A Bringer of New Things

I want to read and learn all I can, write thoughtfully and truthfully, live according to reason and ever more mature wisdom, and savor every wonderful little gift of life.

Being My Own Friend

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Below is my entry for this week’s Carrot Ranch’s flash fiction challenge of writing a 99-word story about “a hard place and a connection” and, below that, some reflections and explanations on the concept my story puts forth. (I’ll aim for a less concept-based story next week!)


The Friend Inside

A sudden breeze rose up and ruffled Maggie’s hair as she gazed over the valley. The wind was changing inside her, too.

Loneliness had become her straightjacket in the past year. The more desperately she struggled to make friends in this unfriendly town, the more isolated she felt.

Now she was giving up. Aloneness had won.

But, somehow, this decision only lightened and sweetened the silence that had oppressed her for so long.

“I’ll keep trying to make friends,” she said, “but in the meantime, I’ll enjoy my own company. I will become my own friend.”

Her heart smiled.


Behind the Scenes

I discovered this concept of being my own friend during a period of great loneliness and transition in my life a few years ago. I relied on it then more than I do now, but it’s still a helpful construct for me.

Essentially, what “being my own friend” means to me is having a rich sense of self-connection. It’s a type of introspection that isn’t about analysis, but about companionship, self-reliance, and literal independence. As my own friend, I laugh at myself, savor memories that no one else knows, talk to myself about what’s going on in my life as I would with a friend, and rely on my inner, wiser self for guidance and grounding. I guess what I’m technically doing is splitting my consciousness of my “self” into fluid, interacting parts.

Ok, so maybe it’s a little crazy. But really, it improves my sanity! When I feel stressed, fearful, disappointed, or upset in some other way, it calms me down to turn inward and relate to myself as a caring, knowing, and reliable friend. As another example, when I’m just feeling worn out from being around people for too long, even if I’m not yet alone, I can retreat inside to my friend-self, and I suddenly feel refreshed and centered again.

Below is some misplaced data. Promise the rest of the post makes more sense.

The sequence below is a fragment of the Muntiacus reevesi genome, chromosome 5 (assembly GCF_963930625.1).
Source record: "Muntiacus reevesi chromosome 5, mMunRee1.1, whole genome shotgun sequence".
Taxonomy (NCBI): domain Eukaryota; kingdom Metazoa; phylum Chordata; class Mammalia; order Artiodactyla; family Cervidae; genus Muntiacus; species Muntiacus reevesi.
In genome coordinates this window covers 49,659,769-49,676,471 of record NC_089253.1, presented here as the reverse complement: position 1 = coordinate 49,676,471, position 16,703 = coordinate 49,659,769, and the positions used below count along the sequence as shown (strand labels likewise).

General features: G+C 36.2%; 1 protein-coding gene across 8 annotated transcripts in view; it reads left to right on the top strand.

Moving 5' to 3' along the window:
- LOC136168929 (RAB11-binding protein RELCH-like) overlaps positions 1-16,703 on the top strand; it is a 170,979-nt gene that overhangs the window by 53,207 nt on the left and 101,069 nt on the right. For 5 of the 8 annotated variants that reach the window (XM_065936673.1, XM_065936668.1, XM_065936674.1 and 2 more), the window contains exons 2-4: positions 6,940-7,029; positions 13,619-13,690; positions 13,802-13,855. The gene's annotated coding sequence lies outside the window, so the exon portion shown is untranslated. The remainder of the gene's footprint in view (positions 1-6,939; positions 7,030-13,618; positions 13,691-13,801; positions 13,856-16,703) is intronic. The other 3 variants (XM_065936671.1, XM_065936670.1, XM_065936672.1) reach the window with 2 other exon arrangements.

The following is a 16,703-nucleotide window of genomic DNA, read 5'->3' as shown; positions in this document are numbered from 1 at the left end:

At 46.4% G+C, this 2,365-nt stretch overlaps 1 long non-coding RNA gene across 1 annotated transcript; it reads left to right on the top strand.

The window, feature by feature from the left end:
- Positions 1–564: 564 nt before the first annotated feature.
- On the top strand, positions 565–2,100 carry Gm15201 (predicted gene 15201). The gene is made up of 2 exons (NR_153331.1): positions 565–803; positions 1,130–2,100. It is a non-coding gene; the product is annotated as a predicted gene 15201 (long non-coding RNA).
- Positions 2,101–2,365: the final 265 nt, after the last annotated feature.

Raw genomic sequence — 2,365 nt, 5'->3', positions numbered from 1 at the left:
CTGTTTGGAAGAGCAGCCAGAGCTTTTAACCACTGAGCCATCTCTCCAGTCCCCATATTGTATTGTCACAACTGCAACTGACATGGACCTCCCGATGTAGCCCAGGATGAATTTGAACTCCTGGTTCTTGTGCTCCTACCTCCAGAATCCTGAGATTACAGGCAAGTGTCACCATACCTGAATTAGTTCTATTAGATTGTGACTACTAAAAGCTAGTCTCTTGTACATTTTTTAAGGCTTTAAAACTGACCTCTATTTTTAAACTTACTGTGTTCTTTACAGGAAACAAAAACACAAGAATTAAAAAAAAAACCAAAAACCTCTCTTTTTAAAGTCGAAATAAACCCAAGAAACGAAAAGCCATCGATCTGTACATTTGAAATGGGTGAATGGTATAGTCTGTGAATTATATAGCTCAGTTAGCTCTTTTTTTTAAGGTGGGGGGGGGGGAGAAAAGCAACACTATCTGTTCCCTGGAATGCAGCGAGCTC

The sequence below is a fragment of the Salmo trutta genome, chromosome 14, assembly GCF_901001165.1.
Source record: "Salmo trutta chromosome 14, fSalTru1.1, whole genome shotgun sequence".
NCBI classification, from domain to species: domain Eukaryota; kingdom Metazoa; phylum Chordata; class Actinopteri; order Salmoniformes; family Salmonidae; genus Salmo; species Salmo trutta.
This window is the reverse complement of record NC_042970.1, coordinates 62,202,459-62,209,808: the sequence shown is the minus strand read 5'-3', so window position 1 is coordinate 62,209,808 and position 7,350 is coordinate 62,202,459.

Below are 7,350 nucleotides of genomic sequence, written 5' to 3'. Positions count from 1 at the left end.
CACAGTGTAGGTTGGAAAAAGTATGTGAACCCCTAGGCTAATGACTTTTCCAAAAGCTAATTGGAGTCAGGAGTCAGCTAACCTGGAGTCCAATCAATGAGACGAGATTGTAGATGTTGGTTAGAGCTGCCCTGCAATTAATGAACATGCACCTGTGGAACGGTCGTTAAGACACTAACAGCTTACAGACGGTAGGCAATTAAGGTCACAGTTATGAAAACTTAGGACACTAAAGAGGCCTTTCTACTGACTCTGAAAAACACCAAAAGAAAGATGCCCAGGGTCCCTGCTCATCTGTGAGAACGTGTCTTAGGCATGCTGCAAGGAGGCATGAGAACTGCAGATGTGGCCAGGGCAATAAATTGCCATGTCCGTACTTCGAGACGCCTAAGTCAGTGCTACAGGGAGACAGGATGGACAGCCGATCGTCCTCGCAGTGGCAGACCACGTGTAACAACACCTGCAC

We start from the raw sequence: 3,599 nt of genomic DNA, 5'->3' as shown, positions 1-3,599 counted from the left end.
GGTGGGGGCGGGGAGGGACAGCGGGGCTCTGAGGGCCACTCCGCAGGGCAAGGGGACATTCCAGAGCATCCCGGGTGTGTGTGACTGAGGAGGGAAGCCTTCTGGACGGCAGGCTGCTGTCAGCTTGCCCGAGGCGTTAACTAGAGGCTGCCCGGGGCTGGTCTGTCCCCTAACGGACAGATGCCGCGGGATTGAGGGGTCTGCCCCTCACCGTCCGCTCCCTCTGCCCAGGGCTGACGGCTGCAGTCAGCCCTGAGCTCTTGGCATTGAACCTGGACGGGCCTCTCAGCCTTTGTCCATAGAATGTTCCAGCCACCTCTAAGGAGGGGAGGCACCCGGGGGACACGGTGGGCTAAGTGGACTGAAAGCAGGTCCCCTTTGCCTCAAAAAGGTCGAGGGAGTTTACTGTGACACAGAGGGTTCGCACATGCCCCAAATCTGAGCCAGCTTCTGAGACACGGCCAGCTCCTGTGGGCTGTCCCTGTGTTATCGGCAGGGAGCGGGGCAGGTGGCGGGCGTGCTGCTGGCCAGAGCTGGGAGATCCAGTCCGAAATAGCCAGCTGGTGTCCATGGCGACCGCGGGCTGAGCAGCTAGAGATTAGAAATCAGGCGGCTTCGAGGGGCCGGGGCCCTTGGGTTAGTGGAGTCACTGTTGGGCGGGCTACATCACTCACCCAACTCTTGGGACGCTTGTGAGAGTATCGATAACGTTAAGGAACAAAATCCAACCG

It turned out, when I first hit upon this self-connection strategy, that it was the exact same thing I’d always done with “God” when I was a Christian (I wrote about this in more detail on my other blog here). As Emerson wrote, “Blessed is the day when the youth discovers that Within and Above are synonyms.” All along, “God” was really just me, in this inner-friend sense, except I truly believed I was talking to a different entity altogether. Now that’s what is a little crazy, if you ask me! But if you still prefer the construct of “God,” go for it. Whatever helps you get through life and be the best you that you can be.

For me, it’s being my own friend.

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8 comments on “Being My Own Friend

  1. emilievardaman
    May 18, 2015

    Great 99 words!
    I’d never heard the Emerson quote. I like it a lot.

    Like

    • Sarrah J. Woods
      May 21, 2015

      Thanks, Emilie. I actually found that sentence when I was reading Emerson’s journals. (I have a book of his compiled journals, letters, essays, and poems.) He astounds me with his insight and eloquence!

      Like

  2. Charli Mills
    May 19, 2015

    It’s a powerful day when one can make that inner connection. Loneliness and aloneness are two different things and your flash captures that understanding. I like your “behind the scenes” going deeper into the meaning conveyed in your flash. I definitely need periods of alone time to re-charge but I also enjoy the companionship of others. However, on my birthday I am going on a solo adventure!

    Like

    • Sarrah J. Woods
      May 21, 2015

      Thanks for your thoughts, Charli. What will your solo adventure be? I definitely agree that aloneness does not have to mean loneliness! And on the flip side, one can be lonely while not being alone!

      Like

  3. Pingback: Hard Places « Carrot Ranch Communications

  4. Christina Rose
    June 3, 2015

    I’m so happy I came across your blog through the Flash Fiction Challenge! I’m really enjoying your writing and look forward to reading more! 🙂

    Like

    • Sarrah J. Woods
      June 3, 2015

      Thanks so much! Glad to “meet” you! I need to head over and read all the other flash fiction posts this week; I love to see the compilation. I’ll try to pay special attention to yours! Thanks again!

      Liked by 1 person

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